Varela, Thompson and Rosch give a good analogy for this. Imagine that a man goes to buy a suit. If we think only in terms of optimal fitness, he will just go to a bespoke tailor and get the ideal suit that completely fits him, in the ideal style that fits the social conditions. However, anyone who has ever bought a suit will know that it’s more complex than this. Bespoke suits are very expensive, so we are more likely to go to a department store and buy a ready-made cheaper suit in more or less our size, that more or less suits us. The suit that the man buys (given that he is not rich enough to buy a bespoke suit) will be sub-optimal, one of a number of possible solutions in a situation of complex economic, social and corporeal conditions. He could have bought any of a number of possible suits, and he ended up with one that was OK. The authors suggest that evolutionary adaptation is much more like this than like bespoke tailoring.

So, to return to the question I started with: how might dogma be adaptive? I would suggest, because it was, and still is, one of a number of suboptimal solutions that more or less fitted an environment. The kind of environment that it sub-optimally fits is one dominated by group consciousness. A group of hunters in pursuit of deer, or even a group of footballers on a team, do not want too much innovation: above all they want loyalty and reliability. So this kind of situation creates pressures towards fixed models of our environment, because this model will reliably correspond with that of our fellows. Metaphysics is born – first in predominantly religious and political forms that help to maintain the power of leaders, then later in negative forms such as scientism, that help to maintain group loyalty even in a group that is theoretically devoted to rigorous investigation.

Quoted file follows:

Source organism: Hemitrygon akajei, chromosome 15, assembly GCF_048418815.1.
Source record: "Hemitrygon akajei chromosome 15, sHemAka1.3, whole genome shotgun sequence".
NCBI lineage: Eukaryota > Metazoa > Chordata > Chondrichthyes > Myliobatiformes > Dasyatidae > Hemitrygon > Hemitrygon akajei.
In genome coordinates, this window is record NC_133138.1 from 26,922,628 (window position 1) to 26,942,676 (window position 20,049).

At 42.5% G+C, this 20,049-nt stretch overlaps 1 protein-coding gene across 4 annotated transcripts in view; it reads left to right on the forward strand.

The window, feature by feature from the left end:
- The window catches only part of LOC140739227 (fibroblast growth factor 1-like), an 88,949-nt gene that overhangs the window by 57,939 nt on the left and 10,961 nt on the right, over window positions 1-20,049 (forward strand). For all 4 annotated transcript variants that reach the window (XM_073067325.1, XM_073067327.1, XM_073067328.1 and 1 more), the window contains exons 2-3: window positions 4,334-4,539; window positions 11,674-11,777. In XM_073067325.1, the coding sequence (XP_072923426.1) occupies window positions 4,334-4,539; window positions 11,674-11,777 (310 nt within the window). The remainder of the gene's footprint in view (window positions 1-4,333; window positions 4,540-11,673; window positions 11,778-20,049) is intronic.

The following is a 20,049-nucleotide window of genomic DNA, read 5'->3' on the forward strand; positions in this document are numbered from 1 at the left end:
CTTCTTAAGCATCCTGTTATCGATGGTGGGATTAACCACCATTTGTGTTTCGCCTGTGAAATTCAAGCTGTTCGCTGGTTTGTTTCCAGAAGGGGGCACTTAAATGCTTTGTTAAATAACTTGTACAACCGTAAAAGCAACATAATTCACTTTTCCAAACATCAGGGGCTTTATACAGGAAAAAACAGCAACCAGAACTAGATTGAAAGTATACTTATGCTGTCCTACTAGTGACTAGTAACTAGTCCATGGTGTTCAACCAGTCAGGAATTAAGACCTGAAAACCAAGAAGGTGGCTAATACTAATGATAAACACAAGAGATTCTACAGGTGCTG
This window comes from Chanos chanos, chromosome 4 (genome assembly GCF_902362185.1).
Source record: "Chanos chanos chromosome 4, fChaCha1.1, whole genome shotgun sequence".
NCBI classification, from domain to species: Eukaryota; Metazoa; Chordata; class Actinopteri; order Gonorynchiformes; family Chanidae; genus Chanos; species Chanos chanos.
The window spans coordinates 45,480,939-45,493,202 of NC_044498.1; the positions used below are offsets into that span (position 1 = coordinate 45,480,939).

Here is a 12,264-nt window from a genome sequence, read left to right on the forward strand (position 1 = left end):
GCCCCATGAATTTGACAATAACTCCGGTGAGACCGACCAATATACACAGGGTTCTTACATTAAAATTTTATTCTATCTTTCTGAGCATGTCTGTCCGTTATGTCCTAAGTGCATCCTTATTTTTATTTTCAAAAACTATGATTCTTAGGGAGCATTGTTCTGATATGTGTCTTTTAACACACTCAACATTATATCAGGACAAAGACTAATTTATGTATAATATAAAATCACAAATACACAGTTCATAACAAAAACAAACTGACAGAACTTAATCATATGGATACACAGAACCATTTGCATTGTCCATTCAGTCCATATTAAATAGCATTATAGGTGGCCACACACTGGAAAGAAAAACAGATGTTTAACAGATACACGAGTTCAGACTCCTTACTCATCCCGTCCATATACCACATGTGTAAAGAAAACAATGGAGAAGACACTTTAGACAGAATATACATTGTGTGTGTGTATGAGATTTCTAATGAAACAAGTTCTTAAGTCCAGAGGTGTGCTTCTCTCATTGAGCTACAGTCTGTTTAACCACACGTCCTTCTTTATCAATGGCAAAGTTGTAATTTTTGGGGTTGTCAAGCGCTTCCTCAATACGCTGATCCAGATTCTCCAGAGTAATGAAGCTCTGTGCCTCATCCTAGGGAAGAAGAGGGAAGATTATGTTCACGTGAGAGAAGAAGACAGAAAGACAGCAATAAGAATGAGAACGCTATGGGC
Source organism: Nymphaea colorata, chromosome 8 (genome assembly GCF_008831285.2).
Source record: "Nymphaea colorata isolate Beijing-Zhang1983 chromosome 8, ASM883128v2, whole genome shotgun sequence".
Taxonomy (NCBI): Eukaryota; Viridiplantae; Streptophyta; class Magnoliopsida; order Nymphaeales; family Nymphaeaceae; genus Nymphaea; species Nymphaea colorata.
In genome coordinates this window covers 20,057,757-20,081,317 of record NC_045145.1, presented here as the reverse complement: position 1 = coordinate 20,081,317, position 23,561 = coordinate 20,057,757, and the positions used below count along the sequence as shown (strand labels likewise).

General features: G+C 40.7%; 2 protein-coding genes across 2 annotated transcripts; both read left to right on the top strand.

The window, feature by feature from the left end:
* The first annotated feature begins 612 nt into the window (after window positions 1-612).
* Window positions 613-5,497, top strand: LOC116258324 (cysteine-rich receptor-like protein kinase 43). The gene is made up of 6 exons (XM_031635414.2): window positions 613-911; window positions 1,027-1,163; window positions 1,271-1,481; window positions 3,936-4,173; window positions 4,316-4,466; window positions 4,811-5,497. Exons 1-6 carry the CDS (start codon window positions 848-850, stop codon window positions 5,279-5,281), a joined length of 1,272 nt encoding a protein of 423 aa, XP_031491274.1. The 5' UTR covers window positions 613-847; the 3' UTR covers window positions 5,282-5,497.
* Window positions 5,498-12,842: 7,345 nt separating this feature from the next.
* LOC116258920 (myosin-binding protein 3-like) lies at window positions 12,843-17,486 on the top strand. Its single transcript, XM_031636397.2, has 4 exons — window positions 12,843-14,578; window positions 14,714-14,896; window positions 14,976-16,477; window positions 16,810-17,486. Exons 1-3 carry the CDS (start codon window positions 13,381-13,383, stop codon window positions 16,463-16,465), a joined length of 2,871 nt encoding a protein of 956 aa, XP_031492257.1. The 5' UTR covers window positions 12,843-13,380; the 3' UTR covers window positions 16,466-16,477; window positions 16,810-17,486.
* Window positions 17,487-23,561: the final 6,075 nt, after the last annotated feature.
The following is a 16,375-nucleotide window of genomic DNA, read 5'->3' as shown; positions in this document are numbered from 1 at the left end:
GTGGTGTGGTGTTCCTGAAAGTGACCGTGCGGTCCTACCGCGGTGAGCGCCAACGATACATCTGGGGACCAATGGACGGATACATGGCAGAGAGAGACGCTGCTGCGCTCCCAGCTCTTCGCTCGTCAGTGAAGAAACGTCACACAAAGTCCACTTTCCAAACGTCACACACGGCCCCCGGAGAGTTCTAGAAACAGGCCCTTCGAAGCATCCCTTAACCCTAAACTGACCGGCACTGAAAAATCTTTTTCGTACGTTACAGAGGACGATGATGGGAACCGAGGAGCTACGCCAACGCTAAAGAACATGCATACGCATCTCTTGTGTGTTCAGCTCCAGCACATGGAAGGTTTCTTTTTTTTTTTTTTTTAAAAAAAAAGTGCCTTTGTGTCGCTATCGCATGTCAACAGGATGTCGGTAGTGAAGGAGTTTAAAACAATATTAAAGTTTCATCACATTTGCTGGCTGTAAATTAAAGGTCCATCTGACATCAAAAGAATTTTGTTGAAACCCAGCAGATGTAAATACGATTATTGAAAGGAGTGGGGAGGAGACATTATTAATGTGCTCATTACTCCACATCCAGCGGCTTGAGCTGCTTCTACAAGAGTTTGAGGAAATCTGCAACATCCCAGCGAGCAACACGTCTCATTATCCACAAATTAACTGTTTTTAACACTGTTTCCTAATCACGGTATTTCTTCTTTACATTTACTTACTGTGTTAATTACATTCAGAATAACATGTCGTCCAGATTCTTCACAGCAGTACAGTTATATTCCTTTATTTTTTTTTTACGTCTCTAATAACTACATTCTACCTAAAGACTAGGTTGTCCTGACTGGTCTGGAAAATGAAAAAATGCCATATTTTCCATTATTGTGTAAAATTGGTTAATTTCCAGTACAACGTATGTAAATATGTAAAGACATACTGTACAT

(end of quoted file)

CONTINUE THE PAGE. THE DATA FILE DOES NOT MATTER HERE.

However, at the same time, there is another kind of sub-optimal adaptation in human history. Original thinkers who are prepared to create different models may also sometimes have their day. They may, for example, recognise an impending climatic catastrophe or the likely loss of a food source and prompt their society to make effective preparations for it. Later on, they may be Aristotles or Galileos or Einsteins, offering a new model that differs greatly from what preceded them. These people also benefit their societies, so societies that at least tolerate them, and sometimes listen to them, are more likely to be successful in the long run.

So far in human history, though, I would hypothesise, it is the first kind of sub-optimal adaptation that has had the upper hand. The faster the environment changes, though, and the more we contribute to changing it through innovation, the harder it becomes for the metaphysical world view to be effective. There have been times in the past – such as the Buddha’s India or Ancient Greece – where individuals have been able to come to the fore and challenge group-consciousness, and where the balance and integration between brain hemispheres (as tracked by Iain McGilchrist) improved. We may also be in such a position now, where it is flexible individual thinking capable of defying metaphysical assumptions that is most needed so that we can address rapidly changing conditions. Flexible, integrated thinking does not result in ideal solutions, but it does improve what we have, and may be crucial to our survival.

This is a repost, originally posted on the Middle Way Philosophy blog on 2 Comments on the original post.

Picture: Evolution 1 by Latvian (Wikimedia Commons) CCSA.

About Robert M Ellis

Robert M Ellis is the founder and chair of the Middle Way Society, and author of a number of books on Middle Way Philosophy, including the introductory 'Migglism' and the more in-depth 'Middle Way Philosophy' series. He has a Christian background, and about 20 years' past experience of practising Buddhism, but it was his Ph.D. studies in Philosophy that set him on the track of developing a systematic account of the Middle Way beyond any specific tradition. He has earned his living mainly by teaching, and more recently by online tutoring.